Historical Events

March 23, 1972

Canada ratified one of the most important Conventions of the International Labour Organization (ILO), No. 87 – Freedom of Association and Protection of the Right to Organize (1948). This Convention established the right of all workers to form and join unions and engage in free collective bargaining. Reference to Canada’s support for the principles of Convention No. 87 is contained in the Preamble of the Canada Labour Code. Unfortunately, the federal and provincial governments in Canada have been repeatedly violated the Convention. Since 1982, the ILO has found 72 federal and provincial labour laws passed have contravened the freedom of association principles contained in Convention No. 87.

March 13, 1967

The Public Service Staff Relations Act was proclaimed by Lester Pearson’s minority Liberal government, granting in excess of 200,000 Canadian federal public servants the right to collective bargaining. It provided the options of arbitration or the right to strike to settle disputes.

March 25, 1948

The government of Prince Edward Islands proclaimed amendments to its Trade Union Act which outlawed national and international unions and their organizers from coming into the province. The legislation was repealed one year later under threat by the federal government to use its powers under the Constitution Act of 1867 to “disallow” the legislation for being “unconstitutional and contrary to reason, justice and natural equity."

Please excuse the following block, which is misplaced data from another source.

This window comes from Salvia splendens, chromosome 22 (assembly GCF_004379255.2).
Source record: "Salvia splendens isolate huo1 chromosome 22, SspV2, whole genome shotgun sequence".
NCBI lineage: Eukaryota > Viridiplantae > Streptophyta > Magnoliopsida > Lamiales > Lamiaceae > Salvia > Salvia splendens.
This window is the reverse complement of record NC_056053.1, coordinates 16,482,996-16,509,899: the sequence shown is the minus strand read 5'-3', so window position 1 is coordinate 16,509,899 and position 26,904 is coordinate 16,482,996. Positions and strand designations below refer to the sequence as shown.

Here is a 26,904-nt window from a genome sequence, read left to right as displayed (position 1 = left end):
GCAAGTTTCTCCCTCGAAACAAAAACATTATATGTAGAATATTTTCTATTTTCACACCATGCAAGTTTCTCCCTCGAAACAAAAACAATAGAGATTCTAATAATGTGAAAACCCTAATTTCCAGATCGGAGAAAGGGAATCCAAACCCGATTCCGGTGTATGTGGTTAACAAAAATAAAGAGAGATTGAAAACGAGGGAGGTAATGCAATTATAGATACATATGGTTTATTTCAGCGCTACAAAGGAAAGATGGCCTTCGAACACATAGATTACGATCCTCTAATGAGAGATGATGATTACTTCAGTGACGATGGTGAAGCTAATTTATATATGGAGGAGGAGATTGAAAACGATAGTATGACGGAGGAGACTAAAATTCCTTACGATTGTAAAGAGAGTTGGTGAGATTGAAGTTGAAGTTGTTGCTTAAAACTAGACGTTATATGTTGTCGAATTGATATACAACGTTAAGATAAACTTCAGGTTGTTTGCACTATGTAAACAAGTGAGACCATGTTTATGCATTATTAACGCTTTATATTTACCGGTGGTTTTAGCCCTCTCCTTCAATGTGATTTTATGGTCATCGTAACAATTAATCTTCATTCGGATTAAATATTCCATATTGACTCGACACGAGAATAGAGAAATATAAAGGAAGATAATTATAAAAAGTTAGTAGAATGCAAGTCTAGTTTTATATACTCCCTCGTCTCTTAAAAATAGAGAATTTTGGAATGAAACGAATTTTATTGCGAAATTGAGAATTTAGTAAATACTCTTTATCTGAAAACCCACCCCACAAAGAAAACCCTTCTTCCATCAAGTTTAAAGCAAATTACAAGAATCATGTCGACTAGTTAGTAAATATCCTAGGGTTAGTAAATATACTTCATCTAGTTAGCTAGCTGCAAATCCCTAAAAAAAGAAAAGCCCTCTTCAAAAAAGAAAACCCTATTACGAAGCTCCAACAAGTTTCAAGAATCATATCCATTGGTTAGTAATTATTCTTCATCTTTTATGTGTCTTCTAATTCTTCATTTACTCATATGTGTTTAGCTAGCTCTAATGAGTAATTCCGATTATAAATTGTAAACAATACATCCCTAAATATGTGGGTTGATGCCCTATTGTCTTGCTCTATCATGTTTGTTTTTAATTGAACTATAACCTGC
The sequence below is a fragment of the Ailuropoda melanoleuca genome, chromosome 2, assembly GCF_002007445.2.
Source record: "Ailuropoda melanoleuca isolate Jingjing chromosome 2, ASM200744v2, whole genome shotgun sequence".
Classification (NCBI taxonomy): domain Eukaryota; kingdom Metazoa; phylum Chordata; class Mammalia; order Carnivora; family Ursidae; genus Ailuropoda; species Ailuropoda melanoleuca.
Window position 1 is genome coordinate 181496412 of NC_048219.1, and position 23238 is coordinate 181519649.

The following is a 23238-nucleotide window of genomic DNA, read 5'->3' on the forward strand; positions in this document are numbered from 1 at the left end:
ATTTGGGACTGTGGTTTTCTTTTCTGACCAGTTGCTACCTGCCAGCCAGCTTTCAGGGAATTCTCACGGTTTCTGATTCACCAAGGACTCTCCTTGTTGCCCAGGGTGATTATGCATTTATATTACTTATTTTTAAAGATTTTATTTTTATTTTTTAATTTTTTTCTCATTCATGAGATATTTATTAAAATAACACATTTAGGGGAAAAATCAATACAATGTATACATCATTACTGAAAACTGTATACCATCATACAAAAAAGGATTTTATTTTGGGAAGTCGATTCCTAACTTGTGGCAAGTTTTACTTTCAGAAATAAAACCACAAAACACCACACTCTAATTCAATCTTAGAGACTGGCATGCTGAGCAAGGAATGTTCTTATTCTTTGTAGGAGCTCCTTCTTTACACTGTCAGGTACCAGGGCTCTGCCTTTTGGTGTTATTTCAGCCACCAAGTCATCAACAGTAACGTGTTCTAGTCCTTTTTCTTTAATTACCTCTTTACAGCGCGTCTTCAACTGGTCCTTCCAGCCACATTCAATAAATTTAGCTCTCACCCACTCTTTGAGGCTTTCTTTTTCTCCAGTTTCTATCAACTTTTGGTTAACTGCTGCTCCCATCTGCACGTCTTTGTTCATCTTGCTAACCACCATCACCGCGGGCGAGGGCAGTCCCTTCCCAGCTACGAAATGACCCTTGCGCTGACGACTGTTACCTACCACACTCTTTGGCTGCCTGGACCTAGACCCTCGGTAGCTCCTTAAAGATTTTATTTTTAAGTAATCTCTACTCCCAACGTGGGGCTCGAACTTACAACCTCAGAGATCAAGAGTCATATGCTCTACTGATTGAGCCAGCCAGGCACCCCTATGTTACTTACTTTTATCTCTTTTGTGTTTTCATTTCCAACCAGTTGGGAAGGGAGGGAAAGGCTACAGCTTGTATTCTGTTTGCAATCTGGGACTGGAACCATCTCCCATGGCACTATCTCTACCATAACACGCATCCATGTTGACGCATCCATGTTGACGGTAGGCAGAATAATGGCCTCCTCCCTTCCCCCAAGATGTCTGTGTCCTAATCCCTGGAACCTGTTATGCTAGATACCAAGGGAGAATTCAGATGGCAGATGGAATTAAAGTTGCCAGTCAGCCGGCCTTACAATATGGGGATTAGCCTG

March 22, 1907

The first national legislation dealing with industrial disputes, the Industrial Disputes Investigation Act, was enacted. This law did not provide a framework for bargaining, but it did embody three basic principles: the compulsory investigation of labour disputes by government-appointed third parties; the expectation that informed public opinion would bring pressure for compromise; and the prohibition of work stoppages pending investigation.

March 29, 1867

The British parliament passed the British North America Act creating the self-governing Dominion of Canada. The Act gave provinces the primary jurisdiction over labour laws and this same jurisdictional separation exist today under Canada’s 1982 Constitutional Act. As such, approximately 85 percent of the Canadian workforce is covered by provincial labour laws while federal labour law covers about 15 percent of the workforce employed in industries that are inter-provincial or come under federal authority. This includes banking, transportation, television and radio broadcasting, telecommunications, postal services, customs, grain elevators, the federal civil service and federal crown corporations.

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